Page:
According to a CNN report, the ICC is looking for evidence tying rapes by Libyan forces during the civil war to Gaddafi himself.
Earlier this month, the court's chief prosecutor accused Gaddafi of ordering mass rapes and purchasing Viagra-like drugs for his soldiers. Rebel fighters have also released cell phone videos to the media that show Libyan soldiers raping civilians.
On Monday, The Hague announced that it had filed warrants for Gaddafi, his son Seif al-Islam Gaddafi, and his intelligence chief and brother-in-law, Abdullah al-Sanoussi. All three were charged with crimes against humanity and ordering civilian attacks.
The judge claimed that Gaddafi and his son conceived and orchestrated a plan to deter and quell by all means the civilian demonstrations.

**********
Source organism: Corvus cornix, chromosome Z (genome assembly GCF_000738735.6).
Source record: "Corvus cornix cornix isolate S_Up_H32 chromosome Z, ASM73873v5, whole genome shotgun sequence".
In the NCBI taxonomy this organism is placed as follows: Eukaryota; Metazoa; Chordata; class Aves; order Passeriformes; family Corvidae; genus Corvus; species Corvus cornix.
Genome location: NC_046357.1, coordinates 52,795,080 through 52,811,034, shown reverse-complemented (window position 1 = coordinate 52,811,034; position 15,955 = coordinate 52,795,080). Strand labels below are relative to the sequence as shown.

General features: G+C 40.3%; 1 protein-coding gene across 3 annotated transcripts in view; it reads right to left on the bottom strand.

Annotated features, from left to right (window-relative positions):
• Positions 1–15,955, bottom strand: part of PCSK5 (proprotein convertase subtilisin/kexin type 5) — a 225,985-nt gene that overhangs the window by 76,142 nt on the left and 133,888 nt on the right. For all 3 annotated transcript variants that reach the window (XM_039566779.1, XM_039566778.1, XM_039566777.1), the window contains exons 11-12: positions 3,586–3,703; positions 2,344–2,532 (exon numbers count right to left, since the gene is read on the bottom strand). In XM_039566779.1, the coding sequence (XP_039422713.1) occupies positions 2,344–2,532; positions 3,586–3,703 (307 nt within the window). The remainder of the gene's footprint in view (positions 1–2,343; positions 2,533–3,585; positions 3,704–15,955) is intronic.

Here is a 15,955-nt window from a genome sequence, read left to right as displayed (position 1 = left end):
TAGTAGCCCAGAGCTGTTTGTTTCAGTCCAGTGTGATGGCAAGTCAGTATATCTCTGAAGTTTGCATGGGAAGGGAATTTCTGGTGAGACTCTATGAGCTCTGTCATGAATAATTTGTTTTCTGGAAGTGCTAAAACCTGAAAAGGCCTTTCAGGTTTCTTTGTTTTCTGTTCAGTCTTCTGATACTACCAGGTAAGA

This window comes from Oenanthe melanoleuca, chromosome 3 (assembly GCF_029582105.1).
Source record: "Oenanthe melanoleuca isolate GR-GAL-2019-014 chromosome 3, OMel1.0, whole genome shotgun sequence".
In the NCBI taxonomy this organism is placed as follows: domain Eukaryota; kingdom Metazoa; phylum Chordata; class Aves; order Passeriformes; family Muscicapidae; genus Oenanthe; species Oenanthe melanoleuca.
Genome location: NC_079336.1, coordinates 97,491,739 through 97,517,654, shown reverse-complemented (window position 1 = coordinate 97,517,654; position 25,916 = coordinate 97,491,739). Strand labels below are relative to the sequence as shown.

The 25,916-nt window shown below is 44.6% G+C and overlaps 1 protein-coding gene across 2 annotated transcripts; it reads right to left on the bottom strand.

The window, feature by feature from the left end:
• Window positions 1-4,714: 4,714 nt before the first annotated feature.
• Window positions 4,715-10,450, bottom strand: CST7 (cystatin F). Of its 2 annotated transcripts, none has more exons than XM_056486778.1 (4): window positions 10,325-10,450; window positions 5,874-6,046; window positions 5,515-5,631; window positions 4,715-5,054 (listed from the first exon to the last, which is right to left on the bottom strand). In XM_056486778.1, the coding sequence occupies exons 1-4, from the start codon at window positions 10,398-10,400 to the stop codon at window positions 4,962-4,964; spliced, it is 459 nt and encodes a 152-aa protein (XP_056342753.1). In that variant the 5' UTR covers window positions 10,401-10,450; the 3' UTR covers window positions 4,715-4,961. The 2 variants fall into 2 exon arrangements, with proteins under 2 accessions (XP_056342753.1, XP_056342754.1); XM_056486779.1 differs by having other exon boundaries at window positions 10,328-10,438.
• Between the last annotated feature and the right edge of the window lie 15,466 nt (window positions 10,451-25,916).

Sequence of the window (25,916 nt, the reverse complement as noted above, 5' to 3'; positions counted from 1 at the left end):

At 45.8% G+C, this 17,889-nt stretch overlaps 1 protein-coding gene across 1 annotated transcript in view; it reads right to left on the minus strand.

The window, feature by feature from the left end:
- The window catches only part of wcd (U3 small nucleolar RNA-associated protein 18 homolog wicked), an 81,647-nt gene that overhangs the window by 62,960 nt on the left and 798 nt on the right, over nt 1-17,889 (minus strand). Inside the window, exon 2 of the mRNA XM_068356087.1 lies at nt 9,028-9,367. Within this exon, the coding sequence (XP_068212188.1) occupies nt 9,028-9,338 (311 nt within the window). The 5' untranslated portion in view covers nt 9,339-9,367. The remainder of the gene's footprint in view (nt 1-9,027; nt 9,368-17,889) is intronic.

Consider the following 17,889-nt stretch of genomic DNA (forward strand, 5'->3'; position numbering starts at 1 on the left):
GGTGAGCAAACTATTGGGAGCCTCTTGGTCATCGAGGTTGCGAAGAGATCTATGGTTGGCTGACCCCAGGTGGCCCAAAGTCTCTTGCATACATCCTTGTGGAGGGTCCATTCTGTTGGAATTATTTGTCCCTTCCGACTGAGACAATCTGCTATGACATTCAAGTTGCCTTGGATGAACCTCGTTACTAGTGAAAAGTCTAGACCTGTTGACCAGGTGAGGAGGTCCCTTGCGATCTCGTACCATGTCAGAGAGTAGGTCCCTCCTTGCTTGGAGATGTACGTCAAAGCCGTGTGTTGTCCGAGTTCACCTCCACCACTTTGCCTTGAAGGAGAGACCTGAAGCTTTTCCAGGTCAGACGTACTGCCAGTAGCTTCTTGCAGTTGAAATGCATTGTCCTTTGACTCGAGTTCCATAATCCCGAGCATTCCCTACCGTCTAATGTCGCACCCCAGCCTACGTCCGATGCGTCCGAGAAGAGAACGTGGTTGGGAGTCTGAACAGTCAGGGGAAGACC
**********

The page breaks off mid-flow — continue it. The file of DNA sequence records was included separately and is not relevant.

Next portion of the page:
In response, Gaddafi's lawyers decried the warrants, saying that the UN wants to take Libya's oil.
We have good reasons to believe that the case against our client is found on the desperation to have access to the rich oil resources and not any legal ground as NATO should account on the destruction of Libyan infrastructure, killing of innocent civilians, women and children as well as the deprivation of access to basic necessities, including baby food, Gaddafi's legal team said in a press release.
Libya holds the most oil of any African nation in its vast reserves, but the conflict has caused the loss of some 132-million barrels. During the first two months of the civil war, global oil prices rose by $25 a barrel. Before the war, Libya produced 160- million barrels a year.
The warrants mean that should any of the three men set foot in a country that has signed the ICC agreement they could be immediately arrested and brought to The Hague, Netherlands, for trial.
As long as he stays in Libya, Gaddafi will be sheltered from the court's authority.